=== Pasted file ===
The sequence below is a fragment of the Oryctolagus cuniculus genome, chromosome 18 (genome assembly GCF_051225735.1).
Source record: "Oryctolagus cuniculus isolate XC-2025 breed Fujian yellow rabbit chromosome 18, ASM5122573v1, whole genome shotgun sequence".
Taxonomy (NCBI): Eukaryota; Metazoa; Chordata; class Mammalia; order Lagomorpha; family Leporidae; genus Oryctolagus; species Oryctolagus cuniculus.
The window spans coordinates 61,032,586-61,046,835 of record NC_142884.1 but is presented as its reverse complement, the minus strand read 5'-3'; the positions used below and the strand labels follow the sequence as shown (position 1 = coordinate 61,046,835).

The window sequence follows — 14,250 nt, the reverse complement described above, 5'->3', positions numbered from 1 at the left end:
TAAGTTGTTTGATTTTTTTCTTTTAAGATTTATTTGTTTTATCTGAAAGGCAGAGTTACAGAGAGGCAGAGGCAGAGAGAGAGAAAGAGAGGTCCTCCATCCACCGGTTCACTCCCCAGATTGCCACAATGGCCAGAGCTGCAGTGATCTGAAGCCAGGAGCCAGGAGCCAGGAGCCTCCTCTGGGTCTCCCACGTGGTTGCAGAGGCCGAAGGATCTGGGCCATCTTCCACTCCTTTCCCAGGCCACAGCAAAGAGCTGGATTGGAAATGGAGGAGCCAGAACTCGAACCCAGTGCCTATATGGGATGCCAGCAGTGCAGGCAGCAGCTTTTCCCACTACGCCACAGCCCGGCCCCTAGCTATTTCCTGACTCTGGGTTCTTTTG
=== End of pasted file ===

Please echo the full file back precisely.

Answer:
The sequence below is a fragment of the Oryctolagus cuniculus genome, chromosome 18 (genome assembly GCF_051225735.1).
Source record: "Oryctolagus cuniculus isolate XC-2025 breed Fujian yellow rabbit chromosome 18, ASM5122573v1, whole genome shotgun sequence".
Taxonomy (NCBI): Eukaryota; Metazoa; Chordata; class Mammalia; order Lagomorpha; family Leporidae; genus Oryctolagus; species Oryctolagus cuniculus.
The window spans coordinates 61,032,586-61,046,835 of record NC_142884.1 but is presented as its reverse complement, the minus strand read 5'-3'; the positions used below and the strand labels follow the sequence as shown (position 1 = coordinate 61,046,835).

The window sequence follows — 14,250 nt, the reverse complement described above, 5'->3', positions numbered from 1 at the left end:
TAAGTTGTTTGATTTTTTTCTTTTAAGATTTATTTGTTTTATCTGAAAGGCAGAGTTACAGAGAGGCAGAGGCAGAGAGAGAGAAAGAGAGGTCCTCCATCCACCGGTTCACTCCCCAGATTGCCACAATGGCCAGAGCTGCAGTGATCTGAAGCCAGGAGCCAGGAGCCAGGAGCCTCCTCTGGGTCTCCCACGTGGTTGCAGAGGCCGAAGGATCTGGGCCATCTTCCACTCCTTTCCCAGGCCACAGCAAAGAGCTGGATTGGAAATGGAGGAGCCAGAACTCGAACCCAGTGCCTATATGGGATGCCAGCAGTGCAGGCAGCAGCTTTTCCCACTACGCCACAGCCCGGCCCCTAGCTATTTCCTGACTCTGGGTTCTTTTG